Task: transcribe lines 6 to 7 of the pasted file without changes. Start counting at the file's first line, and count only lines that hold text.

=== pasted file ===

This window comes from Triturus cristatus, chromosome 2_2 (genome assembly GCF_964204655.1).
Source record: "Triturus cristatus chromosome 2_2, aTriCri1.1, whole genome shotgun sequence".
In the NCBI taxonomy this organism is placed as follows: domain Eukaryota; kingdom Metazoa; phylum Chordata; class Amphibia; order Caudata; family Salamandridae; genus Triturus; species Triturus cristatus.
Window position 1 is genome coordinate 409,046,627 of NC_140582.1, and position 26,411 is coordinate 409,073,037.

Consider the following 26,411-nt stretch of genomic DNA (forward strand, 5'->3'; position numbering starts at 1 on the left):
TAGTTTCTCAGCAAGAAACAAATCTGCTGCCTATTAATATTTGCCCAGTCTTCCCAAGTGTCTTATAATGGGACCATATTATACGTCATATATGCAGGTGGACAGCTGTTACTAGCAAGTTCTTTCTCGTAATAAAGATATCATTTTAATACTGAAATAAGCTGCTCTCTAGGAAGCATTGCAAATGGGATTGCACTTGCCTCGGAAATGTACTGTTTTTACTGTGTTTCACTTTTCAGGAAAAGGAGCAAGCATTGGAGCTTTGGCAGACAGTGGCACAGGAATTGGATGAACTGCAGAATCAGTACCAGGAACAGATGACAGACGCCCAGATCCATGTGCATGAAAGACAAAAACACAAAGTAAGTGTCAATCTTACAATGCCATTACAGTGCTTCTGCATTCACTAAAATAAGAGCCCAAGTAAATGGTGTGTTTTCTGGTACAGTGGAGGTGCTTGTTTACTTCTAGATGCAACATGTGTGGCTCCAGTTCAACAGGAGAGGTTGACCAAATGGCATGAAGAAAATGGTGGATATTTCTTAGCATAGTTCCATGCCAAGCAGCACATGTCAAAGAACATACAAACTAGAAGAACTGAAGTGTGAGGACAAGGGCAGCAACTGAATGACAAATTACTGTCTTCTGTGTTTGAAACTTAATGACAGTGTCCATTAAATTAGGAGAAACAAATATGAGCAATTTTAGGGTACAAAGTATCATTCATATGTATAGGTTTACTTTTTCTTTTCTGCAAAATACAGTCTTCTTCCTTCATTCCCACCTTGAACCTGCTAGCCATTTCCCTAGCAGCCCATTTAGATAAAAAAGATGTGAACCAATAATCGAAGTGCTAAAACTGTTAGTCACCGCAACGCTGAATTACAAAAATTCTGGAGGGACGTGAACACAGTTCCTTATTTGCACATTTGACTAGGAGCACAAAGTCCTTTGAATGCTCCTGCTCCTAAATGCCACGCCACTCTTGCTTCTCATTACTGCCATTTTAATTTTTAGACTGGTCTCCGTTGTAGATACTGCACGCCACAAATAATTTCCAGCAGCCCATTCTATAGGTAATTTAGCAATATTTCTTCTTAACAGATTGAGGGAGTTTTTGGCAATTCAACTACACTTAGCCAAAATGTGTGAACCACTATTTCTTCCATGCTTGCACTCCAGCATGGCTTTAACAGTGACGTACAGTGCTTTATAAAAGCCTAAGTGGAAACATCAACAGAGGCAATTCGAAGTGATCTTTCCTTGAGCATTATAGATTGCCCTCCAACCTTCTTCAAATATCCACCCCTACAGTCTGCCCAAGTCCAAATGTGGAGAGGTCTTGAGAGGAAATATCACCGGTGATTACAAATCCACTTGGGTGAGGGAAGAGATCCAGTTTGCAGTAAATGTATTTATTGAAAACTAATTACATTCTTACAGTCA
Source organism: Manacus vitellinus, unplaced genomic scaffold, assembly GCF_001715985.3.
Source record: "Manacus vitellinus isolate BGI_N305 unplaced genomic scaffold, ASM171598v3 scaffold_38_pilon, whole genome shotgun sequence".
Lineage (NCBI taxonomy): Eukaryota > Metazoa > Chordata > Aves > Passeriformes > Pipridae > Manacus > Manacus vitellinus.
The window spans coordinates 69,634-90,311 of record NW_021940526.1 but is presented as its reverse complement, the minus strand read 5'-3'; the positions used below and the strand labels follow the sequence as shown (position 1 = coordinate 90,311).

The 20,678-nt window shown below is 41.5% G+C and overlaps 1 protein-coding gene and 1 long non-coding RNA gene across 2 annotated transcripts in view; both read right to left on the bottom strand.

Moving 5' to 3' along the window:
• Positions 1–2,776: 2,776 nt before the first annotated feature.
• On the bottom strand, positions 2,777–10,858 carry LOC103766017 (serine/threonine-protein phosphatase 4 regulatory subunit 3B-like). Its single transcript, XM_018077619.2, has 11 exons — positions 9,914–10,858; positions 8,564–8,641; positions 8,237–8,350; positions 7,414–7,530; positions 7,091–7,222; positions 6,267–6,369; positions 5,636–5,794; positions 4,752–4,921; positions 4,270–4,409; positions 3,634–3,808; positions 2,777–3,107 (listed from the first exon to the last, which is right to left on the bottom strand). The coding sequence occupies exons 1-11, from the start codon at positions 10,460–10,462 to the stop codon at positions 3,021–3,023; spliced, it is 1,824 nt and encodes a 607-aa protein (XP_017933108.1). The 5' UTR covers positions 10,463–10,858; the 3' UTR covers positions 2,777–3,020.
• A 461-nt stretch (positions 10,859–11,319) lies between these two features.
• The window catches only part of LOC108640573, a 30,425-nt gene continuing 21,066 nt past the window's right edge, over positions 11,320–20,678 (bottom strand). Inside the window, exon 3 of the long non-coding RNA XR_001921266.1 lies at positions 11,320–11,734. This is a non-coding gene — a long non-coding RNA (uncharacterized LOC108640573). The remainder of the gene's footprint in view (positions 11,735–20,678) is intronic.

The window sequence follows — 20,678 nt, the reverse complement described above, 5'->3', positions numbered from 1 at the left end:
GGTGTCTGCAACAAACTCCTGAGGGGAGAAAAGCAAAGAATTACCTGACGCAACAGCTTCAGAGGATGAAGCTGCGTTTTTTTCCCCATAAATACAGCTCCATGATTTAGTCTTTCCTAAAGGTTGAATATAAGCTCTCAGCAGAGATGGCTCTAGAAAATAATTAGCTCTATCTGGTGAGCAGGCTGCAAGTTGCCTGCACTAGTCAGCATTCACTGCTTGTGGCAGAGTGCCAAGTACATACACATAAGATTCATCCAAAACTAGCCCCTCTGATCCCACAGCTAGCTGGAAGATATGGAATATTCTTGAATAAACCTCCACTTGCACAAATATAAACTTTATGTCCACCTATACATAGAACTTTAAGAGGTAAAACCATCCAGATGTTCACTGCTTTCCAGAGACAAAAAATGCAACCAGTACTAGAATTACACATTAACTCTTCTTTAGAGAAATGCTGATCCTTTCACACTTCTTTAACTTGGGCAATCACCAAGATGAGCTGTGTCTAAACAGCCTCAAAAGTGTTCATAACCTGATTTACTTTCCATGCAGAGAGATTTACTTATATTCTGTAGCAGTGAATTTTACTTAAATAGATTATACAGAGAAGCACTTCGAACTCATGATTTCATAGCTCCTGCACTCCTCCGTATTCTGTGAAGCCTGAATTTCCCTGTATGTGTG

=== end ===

TAGTTTCTCAGCAAGAAACAAATCTGCTGCCTATTAATATTTGCCCAGTCTTCCCAAGTGTCTTATAATGGGACCATATTATACGTCATATATGCAGGTGGACAGCTGTTACTAGCAAGTTCTTTCTCGTAATAAAGATATCATTTTAATACTGAAATAAGCTGCTCTCTAGGAAGCATTGCAAATGGGATTGCACTTGCCTCGGAAATGTACTGTTTTTACTGTGTTTCACTTTTCAGGAAAAGGAGCAAGCATTGGAGCTTTGGCAGACAGTGGCACAGGAATTGGATGAACTGCAGAATCAGTACCAGGAACAGATGACAGACGCCCAGATCCATGTGCATGAAAGACAAAAACACAAAGTAAGTGTCAATCTTACAATGCCATTACAGTGCTTCTGCATTCACTAAAATAAGAGCCCAAGTAAATGGTGTGTTTTCTGGTACAGTGGAGGTGCTTGTTTACTTCTAGATGCAACATGTGTGGCTCCAGTTCAACAGGAGAGGTTGACCAAATGGCATGAAGAAAATGGTGGATATTTCTTAGCATAGTTCCATGCCAAGCAGCACATGTCAAAGAACATACAAACTAGAAGAACTGAAGTGTGAGGACAAGGGCAGCAACTGAATGACAAATTACTGTCTTCTGTGTTTGAAACTTAATGACAGTGTCCATTAAATTAGGAGAAACAAATATGAGCAATTTTAGGGTACAAAGTATCATTCATATGTATAGGTTTACTTTTTCTTTTCTGCAAAATACAGTCTTCTTCCTTCATTCCCACCTTGAACCTGCTAGCCATTTCCCTAGCAGCCCATTTAGATAAAAAAGATGTGAACCAATAATCGAAGTGCTAAAACTGTTAGTCACCGCAACGCTGAATTACAAAAATTCTGGAGGGACGTGAACACAGTTCCTTATTTGCACATTTGACTAGGAGCACAAAGTCCTTTGAATGCTCCTGCTCCTAAATGCCACGCCACTCTTGCTTCTCATTACTGCCATTTTAATTTTTAGACTGGTCTCCGTTGTAGATACTGCACGCCACAAATAATTTCCAGCAGCCCATTCTATAGGTAATTTAGCAATATTTCTTCTTAACAGATTGAGGGAGTTTTTGGCAATTCAACTACACTTAGCCAAAATGTGTGAACCACTATTTCTTCCATGCTTGCACTCCAGCATGGCTTTAACAGTGACGTACAGTGCTTTATAAAAGCCTAAGTGGAAACATCAACAGAGGCAATTCGAAGTGATCTTTCCTTGAGCATTATAGATTGCCCTCCAACCTTCTTCAAATATCCACCCCTACAGTCTGCCCAAGTCCAAATGTGGAGAGGTCTTGAGAGGAAATATCACCGGTGATTACAAATCCACTTGGGTGAGGGAAGAGATCCAGTTTGCAGTAAATGTATTTATTGAAAACTAATTACATTCTTACAGTCA
Source organism: Manacus vitellinus, unplaced genomic scaffold, assembly GCF_001715985.3.